“That which we persist in doing becomes easier for us to do; not that the nature of the thing is changed, but that our power to do is increased” -Heber J. Grant

This quote is from a man who overcame weakness after weakness to turn those weaknesses into talents. It hit me. Motherhood doesn't get easier because the nature of motherhood changes as our children get older. It gets easier because we have persisted, grown in our knowledge, and our power to be a mother has increased. 

What power that realization has with it! I have talked a lot about enjoying the moment and finding things to appreciate now--because you will miss them some day. But with this quote applied to motherhood, it means that we don't need to wish away our time with our young children--them getting older isn't what makes life easier. Us getting to be better and more capable mothers is what makes it easier. 

That is why women can accomplish more with 3 children--one being a newborn--than they could when they had only one child who was a newborn. Our capacity increases. Our talent for motherhood has grown. 

Think of the parable of the talents found in Matthew 25. If you aren't familiar with it, I will briefly summarize. 3 men were given talents of different number by their master. The first was given five. He then went out and worked to increase it, gaining five more. The second was given two. Like the first, he worked and gained two more. The third was given one. He was afraid of the repercussions in possibly losing his talent, so he hid it.

When the master returned, he was please with the first two and displeased with the last. The conclusion to the parable is essentially that when you use what  you have, you will be given more. When you don't, what you have will be taken away.

How can we apply this to ourselves as mothers? When we merely survive life, waiting for that blessed day in the future when things will get easier, which servant are we being like? The unprofitable servant. We are not increasing our capacity to be a mother in the least. 

What about when we do our best to improve each day? When we do our best to enjoy what is before us? That is when we become profitable servants. That is when we increase our capacity to do what we are doing. Then we are making life easier for ourselves rather than waiting for it to magically happen one day.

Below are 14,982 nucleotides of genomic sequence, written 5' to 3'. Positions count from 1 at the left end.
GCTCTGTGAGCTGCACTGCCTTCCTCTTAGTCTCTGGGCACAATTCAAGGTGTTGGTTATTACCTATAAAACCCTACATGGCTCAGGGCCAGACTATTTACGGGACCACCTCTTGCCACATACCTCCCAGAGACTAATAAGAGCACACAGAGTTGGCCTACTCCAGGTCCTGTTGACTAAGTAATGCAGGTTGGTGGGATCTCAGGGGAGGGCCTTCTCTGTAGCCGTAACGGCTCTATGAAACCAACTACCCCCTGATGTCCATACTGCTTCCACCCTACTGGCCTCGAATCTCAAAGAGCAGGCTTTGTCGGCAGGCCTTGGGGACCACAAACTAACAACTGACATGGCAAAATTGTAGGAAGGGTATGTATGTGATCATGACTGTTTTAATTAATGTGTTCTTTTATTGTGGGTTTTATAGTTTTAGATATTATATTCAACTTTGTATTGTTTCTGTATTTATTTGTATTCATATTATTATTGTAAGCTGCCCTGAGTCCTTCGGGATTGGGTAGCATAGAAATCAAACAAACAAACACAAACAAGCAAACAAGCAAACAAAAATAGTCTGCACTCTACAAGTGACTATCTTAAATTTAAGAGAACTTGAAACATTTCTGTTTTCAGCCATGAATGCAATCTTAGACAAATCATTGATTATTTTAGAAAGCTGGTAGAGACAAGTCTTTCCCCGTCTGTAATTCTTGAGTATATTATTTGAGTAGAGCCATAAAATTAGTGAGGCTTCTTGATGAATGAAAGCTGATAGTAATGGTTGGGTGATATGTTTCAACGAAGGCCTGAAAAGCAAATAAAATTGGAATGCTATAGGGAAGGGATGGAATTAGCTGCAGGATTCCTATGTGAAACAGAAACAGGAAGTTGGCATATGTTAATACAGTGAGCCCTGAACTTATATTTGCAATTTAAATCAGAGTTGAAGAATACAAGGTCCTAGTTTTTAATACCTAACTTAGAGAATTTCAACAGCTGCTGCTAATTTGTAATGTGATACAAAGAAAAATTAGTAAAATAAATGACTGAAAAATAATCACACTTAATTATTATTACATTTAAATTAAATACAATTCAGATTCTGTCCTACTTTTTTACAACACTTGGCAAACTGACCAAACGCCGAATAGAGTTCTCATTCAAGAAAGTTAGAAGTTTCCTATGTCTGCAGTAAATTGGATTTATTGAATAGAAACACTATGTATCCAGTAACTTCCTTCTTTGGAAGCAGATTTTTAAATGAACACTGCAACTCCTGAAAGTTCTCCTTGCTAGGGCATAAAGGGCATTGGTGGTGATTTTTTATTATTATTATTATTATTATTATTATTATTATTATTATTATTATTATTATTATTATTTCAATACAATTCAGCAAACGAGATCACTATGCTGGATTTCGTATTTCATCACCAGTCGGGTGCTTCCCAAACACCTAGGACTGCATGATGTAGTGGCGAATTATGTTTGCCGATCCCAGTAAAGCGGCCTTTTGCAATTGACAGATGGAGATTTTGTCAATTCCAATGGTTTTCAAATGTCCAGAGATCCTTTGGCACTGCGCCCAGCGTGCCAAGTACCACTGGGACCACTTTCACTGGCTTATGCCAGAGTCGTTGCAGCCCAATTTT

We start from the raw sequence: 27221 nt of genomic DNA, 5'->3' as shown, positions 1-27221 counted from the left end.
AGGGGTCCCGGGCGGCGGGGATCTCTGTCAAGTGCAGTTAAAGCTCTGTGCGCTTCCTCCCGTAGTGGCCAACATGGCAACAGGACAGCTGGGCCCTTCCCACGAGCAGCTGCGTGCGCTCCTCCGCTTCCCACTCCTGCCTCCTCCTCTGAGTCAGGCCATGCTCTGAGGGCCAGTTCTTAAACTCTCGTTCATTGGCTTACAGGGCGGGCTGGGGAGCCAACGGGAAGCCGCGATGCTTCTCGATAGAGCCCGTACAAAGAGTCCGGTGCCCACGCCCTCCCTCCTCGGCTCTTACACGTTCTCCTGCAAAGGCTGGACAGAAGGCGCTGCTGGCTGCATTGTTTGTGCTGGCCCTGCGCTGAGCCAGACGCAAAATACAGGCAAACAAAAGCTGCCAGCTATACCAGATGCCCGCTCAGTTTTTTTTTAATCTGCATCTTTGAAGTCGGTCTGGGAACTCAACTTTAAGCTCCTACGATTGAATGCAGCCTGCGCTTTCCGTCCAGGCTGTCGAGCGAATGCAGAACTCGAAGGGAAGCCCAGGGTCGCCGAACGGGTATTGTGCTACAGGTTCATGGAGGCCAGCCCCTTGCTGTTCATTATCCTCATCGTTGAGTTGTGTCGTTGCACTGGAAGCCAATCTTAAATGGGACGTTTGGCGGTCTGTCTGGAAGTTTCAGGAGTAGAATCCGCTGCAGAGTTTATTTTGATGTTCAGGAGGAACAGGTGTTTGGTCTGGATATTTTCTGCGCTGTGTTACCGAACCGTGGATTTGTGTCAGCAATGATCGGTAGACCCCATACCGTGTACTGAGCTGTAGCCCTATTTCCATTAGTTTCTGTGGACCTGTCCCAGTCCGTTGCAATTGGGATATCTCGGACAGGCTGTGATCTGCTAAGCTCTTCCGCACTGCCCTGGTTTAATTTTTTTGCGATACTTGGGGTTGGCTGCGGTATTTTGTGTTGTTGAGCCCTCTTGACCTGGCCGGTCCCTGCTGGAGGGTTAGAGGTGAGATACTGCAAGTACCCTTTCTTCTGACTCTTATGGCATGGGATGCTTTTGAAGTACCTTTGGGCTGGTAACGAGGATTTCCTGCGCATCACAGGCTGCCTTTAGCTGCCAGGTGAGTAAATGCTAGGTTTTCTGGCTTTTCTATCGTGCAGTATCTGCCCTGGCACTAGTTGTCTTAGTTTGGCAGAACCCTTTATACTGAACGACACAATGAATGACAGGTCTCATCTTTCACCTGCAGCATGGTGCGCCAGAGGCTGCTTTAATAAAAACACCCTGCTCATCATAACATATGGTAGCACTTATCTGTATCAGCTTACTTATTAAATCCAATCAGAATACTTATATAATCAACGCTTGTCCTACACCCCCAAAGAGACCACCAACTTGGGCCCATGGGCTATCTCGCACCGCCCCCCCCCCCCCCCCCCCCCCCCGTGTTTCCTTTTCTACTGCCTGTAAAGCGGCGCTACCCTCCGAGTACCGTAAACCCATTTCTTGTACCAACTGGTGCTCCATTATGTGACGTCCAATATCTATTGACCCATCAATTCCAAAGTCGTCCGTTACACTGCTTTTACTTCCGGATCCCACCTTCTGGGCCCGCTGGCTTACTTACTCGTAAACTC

Do not be discouraged. I don't intend to push you further than you can go. Being a new mom is hard. There are times you feel you are barely treading water. Do not try to do more than you can do. Just do the best with what you have. Your best is enough, and you know if you are giving it or not. Do not sit and wish away your months until life will be "easier." Move forward, enjoying each day as much as you can. Just put one foot in front of the other and you will improve your capacity. 

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Tuesday, June 28, 2011

Toddler Summary: 27 Months Old

McKenna blowing bubbles


This is a summary of McKenna from 26-27 months old--so just over two years old.

What a fun month! Following the rough 26th month, I am so glad to say month 27 was very fun. 

EATING
McKenna still eats a lot and still eats pretty much anything and everything. She seems to have decided she doesn't love mustard and will sometimes not eat much of something if it has mustard on it. 

She has a funny quirk with eating, though. She will not eat unless someone else is sitting and eating with her. Even for breakfast--she waits until I am sitting with her and I start eating before she starts. How polite of her! Ha! I don't think she is practicing her manners. I have no idea why, but it is what she does.

She is really good for waiting for the prayer most of the time before she starts to eat. We used to have to leave her food away from her until the prayer was said, but she will usually wait now--though not always.

PLAYING
Playtime is great. She is having a great time with her siblings. She loves to play and play hard, which leads me to...

LIFE OF PARTY
This is McKenna. The life of the party. If I were to tell you about McKenna, I would have to tell you about how much fun she is. McKenna always has fun, no matter where she is or what she is doing. It is a great quality. She is always happy and always entertaining herself. Some children in the same situation would whine, some would cry, some would sit bored...McKenna will be finding a way to have fun--and not in a mischievous way (most of the time). She is able to sit and fully entertain herself with nothing but herself. Everyone loves McKenna because she brings with her a good time. Not just content, not just happy--she is full of joy. At church, you can hear several children in the 5 and younger crowd yelling out, "Look! There's Kenna! Hi Kenna!" or "Where's McKenna? I can't see her?!"